Neoadjuvant chemotherapy (NAC) is the standard care for locally advanced breast cancer and is used increasingly for large breast cancer with the intention of tumor down-staging so that breast-conserving surgery could be considered as a surgical option [35
]. IMPC of the breast is a distinct and aggressive variant of breast cancer that shows marked lymphotropism, extensive axillary lymph node involvement at diagnosis, and frequent local recurrence and distant metastases at follow up. In addition, Alvarado-Cabrero et al. have recently reported that none of the IMPC of a case series of locally advanced breast cancers treated by NAC did respond to treatment [7
]. To our knowledge, no data exist on the molecular basis of the lack of response to chemotherapy in IMPC of the breast.
In the present study, using a 3-D model that mimics the small papillae typical of the IMPC growth pattern, we demonstrated that HIF-1 activation may be related to the drug resistance described in this tumor. We decided to use the ER-positive MCF7 cancer cells because the IMPC are, in most cases, ER-positive breast cancers.
We first observed that HIF-1α is translocated into the nucleus and is able to bind a HRE both when MCF7 cells are cultured as 3-D spheroids or as monolayers under hypoxic conditions. In contrast, MCF7 cell monolayers under normoxic conditions exhibit a minimal activation of HIF-1. We also showed that expression of PDK1, PGK1
, and VEGF
, well-known HIF-1 target genes, was increased in MCF7 3-D spheroids and MCF7 hypoxic cells compared to MCF7 control cells. This observation suggests that in vitro MCF7 3-D spheroid formation may mimic hypoxic conditions and that the activation of HIF-1 in MCF7 3-D spheroids may be an adaptation to hypoxia. This result is in agreement with previous reports showing that cells cultured as 3D-spheroids are associated with a microenvironment characterized by gradients in O2
, pH, and nutrients, which simulates the architecture of tumors better than the 2-D or monolayer cell culture model [27
It has been postulated that hypoxia in solid tumors dramatically decreases the chemosensitivity of tumor cells and that experimental hypoxia promotes drug resistance to anticancer agents in a variety of cell lines [12
]. In particular, Comerford et al. revealed that hypoxia induces MDR-1
gene expression and concomitant functional expression of its product Pgp in cells grown as monolayers under hypoxic conditions and in cells grown as multicellular spheroids. Moreover, they identified a functional HIF-1 binding site within the MDR-1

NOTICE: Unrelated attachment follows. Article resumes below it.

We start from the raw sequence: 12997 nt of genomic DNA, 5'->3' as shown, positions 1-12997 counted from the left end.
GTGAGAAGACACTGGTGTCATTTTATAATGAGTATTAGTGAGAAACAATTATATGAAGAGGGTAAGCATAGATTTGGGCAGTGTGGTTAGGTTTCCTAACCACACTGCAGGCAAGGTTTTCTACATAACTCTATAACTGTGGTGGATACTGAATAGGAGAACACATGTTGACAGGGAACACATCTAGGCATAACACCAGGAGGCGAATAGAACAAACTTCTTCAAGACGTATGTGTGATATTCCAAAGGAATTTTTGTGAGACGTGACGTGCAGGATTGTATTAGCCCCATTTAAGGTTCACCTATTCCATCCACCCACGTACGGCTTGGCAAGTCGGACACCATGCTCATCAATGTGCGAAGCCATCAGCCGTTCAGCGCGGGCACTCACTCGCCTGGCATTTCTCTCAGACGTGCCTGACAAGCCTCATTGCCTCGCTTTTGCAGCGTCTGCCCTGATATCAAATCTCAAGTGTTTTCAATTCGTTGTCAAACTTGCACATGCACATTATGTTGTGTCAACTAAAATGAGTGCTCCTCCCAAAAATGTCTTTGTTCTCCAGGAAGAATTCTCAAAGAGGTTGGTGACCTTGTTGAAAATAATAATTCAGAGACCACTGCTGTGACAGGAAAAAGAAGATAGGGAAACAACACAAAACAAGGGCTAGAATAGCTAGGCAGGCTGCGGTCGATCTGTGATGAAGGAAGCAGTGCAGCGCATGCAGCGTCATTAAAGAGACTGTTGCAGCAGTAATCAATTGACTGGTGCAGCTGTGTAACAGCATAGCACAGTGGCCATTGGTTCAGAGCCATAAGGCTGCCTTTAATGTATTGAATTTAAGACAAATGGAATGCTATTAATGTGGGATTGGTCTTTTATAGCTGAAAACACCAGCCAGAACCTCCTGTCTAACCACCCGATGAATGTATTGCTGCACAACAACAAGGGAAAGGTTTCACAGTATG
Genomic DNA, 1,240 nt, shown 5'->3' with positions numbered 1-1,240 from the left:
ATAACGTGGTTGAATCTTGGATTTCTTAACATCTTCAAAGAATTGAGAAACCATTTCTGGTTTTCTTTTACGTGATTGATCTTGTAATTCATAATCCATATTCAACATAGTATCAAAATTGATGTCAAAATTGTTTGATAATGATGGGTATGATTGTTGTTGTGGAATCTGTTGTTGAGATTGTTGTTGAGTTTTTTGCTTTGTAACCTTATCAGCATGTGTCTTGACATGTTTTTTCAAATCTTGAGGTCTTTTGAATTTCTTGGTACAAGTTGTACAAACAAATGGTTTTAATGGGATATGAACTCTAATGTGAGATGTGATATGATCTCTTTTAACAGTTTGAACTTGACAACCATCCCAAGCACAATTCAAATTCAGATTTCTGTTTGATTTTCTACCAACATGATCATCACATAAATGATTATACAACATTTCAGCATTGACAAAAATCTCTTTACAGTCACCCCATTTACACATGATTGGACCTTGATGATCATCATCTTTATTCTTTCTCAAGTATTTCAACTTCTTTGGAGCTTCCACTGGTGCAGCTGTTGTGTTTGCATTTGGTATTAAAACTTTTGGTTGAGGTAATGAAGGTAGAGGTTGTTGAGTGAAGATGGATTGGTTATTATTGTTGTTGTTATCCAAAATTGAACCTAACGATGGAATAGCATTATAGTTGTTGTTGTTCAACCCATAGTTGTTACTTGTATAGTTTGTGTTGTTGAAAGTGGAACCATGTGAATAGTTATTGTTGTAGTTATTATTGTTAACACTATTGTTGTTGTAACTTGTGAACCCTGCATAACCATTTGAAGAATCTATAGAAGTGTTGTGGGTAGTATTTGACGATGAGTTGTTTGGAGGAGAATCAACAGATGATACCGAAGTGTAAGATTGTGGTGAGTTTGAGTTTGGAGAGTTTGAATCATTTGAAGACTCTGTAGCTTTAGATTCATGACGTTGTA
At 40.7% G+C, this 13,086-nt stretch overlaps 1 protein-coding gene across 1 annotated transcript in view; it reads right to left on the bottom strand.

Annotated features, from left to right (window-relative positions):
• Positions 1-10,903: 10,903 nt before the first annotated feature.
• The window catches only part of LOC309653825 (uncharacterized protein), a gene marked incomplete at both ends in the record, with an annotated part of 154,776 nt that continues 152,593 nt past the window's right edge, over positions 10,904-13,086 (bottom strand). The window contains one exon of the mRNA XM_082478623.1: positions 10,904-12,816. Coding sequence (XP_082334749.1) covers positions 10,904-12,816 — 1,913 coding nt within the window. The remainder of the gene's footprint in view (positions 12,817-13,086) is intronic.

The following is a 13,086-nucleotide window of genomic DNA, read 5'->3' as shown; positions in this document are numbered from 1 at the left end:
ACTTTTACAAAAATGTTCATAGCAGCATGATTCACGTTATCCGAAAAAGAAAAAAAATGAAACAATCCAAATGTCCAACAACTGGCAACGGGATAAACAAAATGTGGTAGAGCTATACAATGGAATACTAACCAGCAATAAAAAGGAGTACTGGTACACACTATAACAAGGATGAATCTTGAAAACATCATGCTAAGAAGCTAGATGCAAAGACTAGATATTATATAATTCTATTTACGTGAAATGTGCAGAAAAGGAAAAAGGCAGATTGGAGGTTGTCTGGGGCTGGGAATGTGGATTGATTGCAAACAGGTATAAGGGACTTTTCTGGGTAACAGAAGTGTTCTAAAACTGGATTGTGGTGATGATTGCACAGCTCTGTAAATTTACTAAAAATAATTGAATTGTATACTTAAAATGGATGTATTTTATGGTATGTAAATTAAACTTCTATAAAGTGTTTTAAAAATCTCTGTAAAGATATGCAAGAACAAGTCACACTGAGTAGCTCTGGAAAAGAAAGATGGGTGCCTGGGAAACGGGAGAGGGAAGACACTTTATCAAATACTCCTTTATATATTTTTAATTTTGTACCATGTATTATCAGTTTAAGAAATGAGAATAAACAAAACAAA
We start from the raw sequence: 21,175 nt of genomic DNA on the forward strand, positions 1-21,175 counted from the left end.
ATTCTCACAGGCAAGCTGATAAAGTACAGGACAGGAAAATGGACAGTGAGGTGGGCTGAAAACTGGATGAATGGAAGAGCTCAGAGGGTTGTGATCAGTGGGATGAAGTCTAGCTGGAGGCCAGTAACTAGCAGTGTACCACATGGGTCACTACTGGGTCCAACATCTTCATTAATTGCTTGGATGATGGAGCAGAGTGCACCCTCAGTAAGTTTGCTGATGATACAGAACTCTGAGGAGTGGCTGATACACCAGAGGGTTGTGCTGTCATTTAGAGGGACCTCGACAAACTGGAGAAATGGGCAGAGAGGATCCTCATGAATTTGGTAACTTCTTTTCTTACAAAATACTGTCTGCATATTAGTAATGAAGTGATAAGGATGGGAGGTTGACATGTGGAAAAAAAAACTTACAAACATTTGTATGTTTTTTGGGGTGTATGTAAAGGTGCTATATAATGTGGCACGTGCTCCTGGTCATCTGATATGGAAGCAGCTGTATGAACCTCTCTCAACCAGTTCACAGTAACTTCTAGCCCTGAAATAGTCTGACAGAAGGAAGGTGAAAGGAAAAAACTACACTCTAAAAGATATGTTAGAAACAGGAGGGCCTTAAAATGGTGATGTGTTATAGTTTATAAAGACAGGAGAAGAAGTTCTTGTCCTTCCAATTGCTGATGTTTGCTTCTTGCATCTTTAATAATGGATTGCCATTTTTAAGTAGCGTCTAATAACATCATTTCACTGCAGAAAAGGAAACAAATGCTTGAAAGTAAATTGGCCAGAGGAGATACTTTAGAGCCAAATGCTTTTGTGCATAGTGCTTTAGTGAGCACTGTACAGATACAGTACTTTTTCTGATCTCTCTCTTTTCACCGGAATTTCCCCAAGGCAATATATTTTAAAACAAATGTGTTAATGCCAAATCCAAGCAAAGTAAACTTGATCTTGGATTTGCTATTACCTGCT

gene promoter [16
]. Later on other groups confirmed that the activation of HIF-1 in tumor cells is associated with an increase in Pgp expression [17
]. These findings are consistent with the present results reporting that binding of HIF-1α to MDR-1
gene promoter is higher in MCF7 3-D spheroids and in MCF7 hypoxic cells than in MCF7 control cells. In addition, we observed an increased expression of Pgp on the surface of cells obtained from 3-D spheroids and from monolayers under hypoxic conditions. This increase is abolished both by the incubation of cells with YC-1, which induces a decrease in HIF-1α accumulation by down-regulating HIF-1α mRNA translation [29
], and by the transfection of cells with specific siRNA for HIF-1α. Our results suggest that in both MCF7 3-D spheroids and MCF7 hypoxic cells HIF-1 is activated and is recruited to participate to the transcriptional activity of MDR-1
gene, and that the increase of Pgp surface-expression is associated with this activation. It is noteworthy that Pgp is a predominant membrane transporter associated with chemotherapy resistance [39
]. Here we demonstrated that MCF7 3-D spheroids and MCF7 hypoxic cells accumulate less doxorubicin and are less sensitive to its cytotoxic effects than MCF7 cells cultured as a monolayer under normoxic conditions. The inhibition of HIF-1α, either by incubating cells with YC-1 or by transfecting cells with specific siRNA for HIF-1α, increases the doxorubicin accumulation in both MCF7 3-D spheroids and MCF7 hypoxic cells to a level comparable to the one of MCF7 control cells, confirming that HIF-1 activation induces doxorubicin resistance. It has been previously demonstrated that doxorubicin induces apoptotic cell death in cancer cell lines [31
], even though doxorubicin has been also reported to induce senescence in tumour cells [40
]. In the present study, the percentage of annexin V-positive cells and the caspase-9 activity of MCF7 control cells exposed to doxorubicin are low. However, we did not observe in MCF7 control cells enlarged and flattened cells, the predominant morphologic change associated with the onset of drug-induced senescence [41